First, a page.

This page contains a Flash digital edition of a book.
Board of Trustees Bob Usry, President Verle Barnes, Vice Pres.


James “Jim” Martin, Sec.-Treas. John Jensen, Asst. Sec.-Treas. Mike Argo


Percy Moreu Rusty Grissom Ronnie Grover Frank Wilson


District 8 7 9 6 1 2 3 4 5


Oklahoma Electric Cooperative 321-2024, FAX 405-217-6900 http://www.okcoop.org OECNews@okcoop.org


Co-op Manager .............................Max Meek Editor .........................................Brianna Wall


Oklahoma Electric Co-op News is


published monthly by Oklahoma Electric Cooperative, 242 24th Ave. NW, Norman, OK 73069, (USPS-865-700). Subscription rates: $6.00 per year for non-members, 50¢ per year for members. Periodical postage paid at Norman, OK and other additional mailing offi ces. POSTMASTER: Please send form 3579


to: Oklahoma Electric Co-op News, PO Box 1208, Norman, OK 73070.


From the top MAX MEEK, CHIEF EXECUTIVE OFFICER


Remembering the co-op movement, celebrating its evolution


electricity as recent as the 1930s? T at’s right; While Americans living in large cities had been enjoying the luxury of electricity since the late 1890s, those living in the country were at a large disadvantage. It wasn’t until 1935,


D


Hidden Account Number Worth $125


Each month, OEC will pay $25 to the


co-op member who locates his or her hidden account number inside the Co-op News that month. (T e hidden account number will be placed at random within the text of each issue and not on the mailing label.) Unclaimed prize money rolls over each month until there is a winner. Remember the contest rules as you read


the Co-op News each month: 1. T e Hidden Account Number must be your own. 2. You must advise OEC by phone, mail or in person at the co-op’s offi ce by the 15th of the month.


If you fi nd your account number call the Member Services department at 217-6708.


id you know only one percent of U.S. farms and rural homes had access to


when President Franklin Roosevelt signed the Rural Electrifi cation Act, that farmers began electrifying the countryside themselves using federal loans. You see, the cooperative movement began in politics. As former National Rural Electric Cooperative Association CEO—and Cordell, Okla. native—Glenn English said, “Our program was born in politics, and if it dies, it will die in politics.” T is is why we encourage all members to make their voices heard in regards to potential legislation that could aff ect electric bills. Since OEC’s inception in 1937,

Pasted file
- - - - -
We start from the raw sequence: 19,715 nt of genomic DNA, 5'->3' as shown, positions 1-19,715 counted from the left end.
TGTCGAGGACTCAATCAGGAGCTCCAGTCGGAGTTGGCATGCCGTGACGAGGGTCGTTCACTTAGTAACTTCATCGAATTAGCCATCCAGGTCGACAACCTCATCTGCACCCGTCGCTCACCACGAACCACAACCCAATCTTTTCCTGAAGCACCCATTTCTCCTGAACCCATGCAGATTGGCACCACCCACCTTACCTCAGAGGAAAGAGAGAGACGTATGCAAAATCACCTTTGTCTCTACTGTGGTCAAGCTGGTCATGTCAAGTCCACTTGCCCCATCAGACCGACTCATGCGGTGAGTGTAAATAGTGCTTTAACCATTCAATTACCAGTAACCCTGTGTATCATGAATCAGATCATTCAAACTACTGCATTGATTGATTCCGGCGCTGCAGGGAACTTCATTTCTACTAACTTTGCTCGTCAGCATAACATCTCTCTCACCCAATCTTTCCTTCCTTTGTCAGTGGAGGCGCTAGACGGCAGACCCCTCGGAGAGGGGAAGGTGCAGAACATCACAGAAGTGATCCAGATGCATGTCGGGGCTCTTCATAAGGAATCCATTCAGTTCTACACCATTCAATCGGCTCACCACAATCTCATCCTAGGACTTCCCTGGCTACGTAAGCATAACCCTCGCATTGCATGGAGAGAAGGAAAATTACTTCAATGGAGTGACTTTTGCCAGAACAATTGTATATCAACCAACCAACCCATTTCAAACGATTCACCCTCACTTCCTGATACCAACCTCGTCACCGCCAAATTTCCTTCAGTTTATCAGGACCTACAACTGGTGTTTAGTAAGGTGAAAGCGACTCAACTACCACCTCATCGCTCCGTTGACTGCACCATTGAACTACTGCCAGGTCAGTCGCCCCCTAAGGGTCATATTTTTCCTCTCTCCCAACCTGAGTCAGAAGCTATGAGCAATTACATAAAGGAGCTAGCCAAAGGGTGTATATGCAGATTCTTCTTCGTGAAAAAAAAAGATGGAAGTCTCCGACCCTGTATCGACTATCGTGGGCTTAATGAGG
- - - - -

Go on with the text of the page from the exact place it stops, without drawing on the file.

“ “


we have grown from a co-op of a few farmers to over 40,000 members. Our mission of providing reliable electricity at an aff ordable cost has not changed in over 75 years. We still


strive each day to meet our evolving membership’s needs, and I believe we have done a fi ne job. T e technology available now and the way we are utilizing it astounds me. We are able to work much more effi ciently, which keeps dollars in your pocket and increases our level of service to you. During the month of


Just like we’ve always


done, we’re keeping members’ interests at the forefront of every


decision we make at OEC.


our members, based on the amount of business done with the co-op. In fact, many of you received your check in the mail in early August. Just like we’ve always done, we’re





keeping members’ interests at the forefront of every decision we make at OEC. T at’s the co-op way.


October, deemed National Cooperative Month by the National Cooperative Business Association, we’re celebrating the unique facets of the co-op business model—they’re the same as they were decades ago. On page 5, you’ll fi nd a


list of three things that set co-ops apart from other businesses. One of them— my favorite—is the return of profi ts to the members, as opposed to investors living in other states. We call those capital credits; T ey are checks sent directly to you,


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